Sand Sculpture Competition Benefits Mentor Program
It starts with a pile of sand. 150 tons of sand, to be exact.
Through forming the sand with water and tools, shapes start to emerge, sometimes with the help of pre-built wooden forms that are then taken away to reveal the design.
The sand sculptures at Edgewater Beach this weekend are not the bucket-shaped castles you made in the sandbox as a kid. The American Institute of Architects now uses sand as the medium to create bright futures for area students - who are interested in careers focused on architecture, construction and engineering. The ACE Mentor Program matches teens with professionals, and the recent sand sculpture competition raised funds for Cleveland’s chapter.
Matthew Yourkvitch from a Cleveland-based law firm enlisted the help of his two daughters, 8-year-old Emerson and 5-year-old Elliana. This was the fourth year for the competition, and the family has competed all four years.
They won an honorable mention for their design of Cleveland’s Free Stamp, despite a design malfunction in the last hour of the competition.
Three teams took home a prize, and one of those teams was Bialosky architects. Nine-year-old Aiden Schultze-Newkirk helped his family build the pyramid.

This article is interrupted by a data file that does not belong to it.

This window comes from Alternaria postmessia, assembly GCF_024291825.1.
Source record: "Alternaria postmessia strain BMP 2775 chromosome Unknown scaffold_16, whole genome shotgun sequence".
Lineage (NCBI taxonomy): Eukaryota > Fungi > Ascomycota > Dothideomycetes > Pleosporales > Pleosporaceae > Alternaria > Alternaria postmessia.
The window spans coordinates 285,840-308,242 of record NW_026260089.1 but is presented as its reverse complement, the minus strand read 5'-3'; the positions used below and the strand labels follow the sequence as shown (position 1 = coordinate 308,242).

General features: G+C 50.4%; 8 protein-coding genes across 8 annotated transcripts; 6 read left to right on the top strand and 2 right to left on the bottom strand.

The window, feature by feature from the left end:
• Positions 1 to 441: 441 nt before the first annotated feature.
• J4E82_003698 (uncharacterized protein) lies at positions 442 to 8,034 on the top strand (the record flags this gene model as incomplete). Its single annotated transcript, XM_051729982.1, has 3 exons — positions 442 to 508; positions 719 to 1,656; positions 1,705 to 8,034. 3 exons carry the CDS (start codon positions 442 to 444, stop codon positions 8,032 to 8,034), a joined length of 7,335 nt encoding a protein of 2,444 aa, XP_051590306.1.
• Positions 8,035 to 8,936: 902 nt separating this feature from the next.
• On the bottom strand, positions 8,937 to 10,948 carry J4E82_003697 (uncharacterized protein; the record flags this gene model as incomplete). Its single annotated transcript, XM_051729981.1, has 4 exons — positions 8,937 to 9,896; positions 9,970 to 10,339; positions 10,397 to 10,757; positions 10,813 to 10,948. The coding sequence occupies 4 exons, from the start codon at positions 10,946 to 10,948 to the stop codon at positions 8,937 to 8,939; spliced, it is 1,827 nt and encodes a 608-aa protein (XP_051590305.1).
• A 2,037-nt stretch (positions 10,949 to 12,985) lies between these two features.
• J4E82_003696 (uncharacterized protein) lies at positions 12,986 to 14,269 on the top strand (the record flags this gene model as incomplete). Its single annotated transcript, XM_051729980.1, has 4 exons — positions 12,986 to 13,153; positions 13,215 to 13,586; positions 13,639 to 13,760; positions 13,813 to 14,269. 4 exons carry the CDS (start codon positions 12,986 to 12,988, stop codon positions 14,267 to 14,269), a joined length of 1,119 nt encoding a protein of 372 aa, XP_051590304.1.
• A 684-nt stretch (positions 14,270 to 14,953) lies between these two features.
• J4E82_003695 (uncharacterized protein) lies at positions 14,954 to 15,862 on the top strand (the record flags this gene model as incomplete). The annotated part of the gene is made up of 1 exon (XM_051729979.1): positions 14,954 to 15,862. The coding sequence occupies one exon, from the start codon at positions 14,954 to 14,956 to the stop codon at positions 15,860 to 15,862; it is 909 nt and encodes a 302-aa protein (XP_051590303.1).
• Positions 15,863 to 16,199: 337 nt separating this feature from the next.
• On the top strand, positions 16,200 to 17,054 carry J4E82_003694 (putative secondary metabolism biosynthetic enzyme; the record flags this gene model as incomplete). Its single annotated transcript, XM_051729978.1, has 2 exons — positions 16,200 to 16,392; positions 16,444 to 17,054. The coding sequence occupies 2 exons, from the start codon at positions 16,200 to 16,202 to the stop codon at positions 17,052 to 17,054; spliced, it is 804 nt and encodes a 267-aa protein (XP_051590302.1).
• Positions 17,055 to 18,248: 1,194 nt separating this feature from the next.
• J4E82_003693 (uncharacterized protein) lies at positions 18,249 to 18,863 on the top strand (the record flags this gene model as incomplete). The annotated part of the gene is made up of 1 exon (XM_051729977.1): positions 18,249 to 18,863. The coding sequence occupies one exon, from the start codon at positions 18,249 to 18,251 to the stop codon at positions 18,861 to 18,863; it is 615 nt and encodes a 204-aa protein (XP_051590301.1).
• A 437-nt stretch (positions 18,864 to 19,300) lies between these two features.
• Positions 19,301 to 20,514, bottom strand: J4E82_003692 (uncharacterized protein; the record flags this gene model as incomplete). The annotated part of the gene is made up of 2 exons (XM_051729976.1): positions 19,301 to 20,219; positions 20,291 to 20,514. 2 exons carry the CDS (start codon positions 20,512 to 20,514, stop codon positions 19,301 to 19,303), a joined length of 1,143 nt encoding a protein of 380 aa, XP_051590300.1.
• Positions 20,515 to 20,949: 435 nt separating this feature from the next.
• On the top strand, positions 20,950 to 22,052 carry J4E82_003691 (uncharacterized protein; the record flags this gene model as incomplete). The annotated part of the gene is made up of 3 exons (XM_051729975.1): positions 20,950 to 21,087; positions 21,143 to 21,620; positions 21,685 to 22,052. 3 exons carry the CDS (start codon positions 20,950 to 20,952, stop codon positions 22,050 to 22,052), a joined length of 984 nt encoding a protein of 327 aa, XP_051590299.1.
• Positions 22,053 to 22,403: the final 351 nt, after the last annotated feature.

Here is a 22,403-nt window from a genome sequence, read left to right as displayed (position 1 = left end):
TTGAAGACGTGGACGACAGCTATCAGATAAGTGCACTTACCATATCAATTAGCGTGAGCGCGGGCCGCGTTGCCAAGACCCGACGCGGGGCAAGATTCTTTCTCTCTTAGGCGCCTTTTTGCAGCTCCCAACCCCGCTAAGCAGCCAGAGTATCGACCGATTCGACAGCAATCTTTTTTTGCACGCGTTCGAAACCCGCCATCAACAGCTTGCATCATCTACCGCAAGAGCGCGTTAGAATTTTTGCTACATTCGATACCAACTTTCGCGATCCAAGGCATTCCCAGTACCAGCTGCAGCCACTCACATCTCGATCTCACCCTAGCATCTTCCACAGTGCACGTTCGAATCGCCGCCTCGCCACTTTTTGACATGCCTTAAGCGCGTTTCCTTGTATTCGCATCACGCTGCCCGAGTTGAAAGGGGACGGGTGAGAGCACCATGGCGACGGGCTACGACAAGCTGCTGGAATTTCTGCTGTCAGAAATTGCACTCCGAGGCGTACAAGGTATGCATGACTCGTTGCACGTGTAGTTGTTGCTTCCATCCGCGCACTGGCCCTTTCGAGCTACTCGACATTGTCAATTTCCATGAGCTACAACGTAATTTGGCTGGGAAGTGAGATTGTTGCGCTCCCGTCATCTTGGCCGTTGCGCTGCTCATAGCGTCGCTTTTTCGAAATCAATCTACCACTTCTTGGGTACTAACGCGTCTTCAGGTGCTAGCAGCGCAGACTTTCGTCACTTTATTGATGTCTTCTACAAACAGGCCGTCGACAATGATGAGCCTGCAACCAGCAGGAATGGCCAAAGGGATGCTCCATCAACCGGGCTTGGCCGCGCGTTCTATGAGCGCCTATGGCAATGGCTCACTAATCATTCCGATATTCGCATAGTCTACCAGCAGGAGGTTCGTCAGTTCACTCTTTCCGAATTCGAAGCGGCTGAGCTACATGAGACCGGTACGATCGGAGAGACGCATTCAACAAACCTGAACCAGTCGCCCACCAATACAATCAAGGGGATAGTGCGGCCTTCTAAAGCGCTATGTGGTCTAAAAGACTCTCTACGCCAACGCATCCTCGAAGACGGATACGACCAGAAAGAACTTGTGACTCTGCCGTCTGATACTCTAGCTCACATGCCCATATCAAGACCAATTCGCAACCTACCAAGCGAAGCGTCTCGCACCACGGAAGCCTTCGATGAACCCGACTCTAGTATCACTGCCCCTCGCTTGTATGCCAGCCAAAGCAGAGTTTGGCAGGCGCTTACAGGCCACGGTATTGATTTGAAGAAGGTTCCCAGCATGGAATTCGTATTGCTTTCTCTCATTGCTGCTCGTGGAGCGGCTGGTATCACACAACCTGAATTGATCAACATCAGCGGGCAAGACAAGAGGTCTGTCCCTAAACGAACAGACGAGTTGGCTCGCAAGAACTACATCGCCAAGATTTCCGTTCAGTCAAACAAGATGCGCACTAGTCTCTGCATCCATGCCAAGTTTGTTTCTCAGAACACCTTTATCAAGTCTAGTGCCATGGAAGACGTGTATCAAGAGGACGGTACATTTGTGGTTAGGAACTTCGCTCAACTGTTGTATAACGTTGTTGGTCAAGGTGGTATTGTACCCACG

“It was really stressful, actually,” he said.
The trees on one side of the mound are formed from a mixture of sand and water. The other side is a carefully sculpted pyramid.
“It’s like man-made versus nature. And we have our spoon on top. We call it Mount Spoon,” Schultze-Newkirk said.
AECOM won Best Sculpture for a Harry Potter-themed design. They’ve won an award every year of the competition.
The Cleveland Metroparks team won the Cleveland Spirit award for their sandy adaptation of the Coast Guard station. Sean McDermott was one of the team members. He says even if they hadn’t won an award, it still would have been a win for the Metroparks.
“It’s great to see the turnout today, great to see what’s happening here at Edgewater Beach, and great to see what’s happening all around the lakefront in Cleveland,” he said.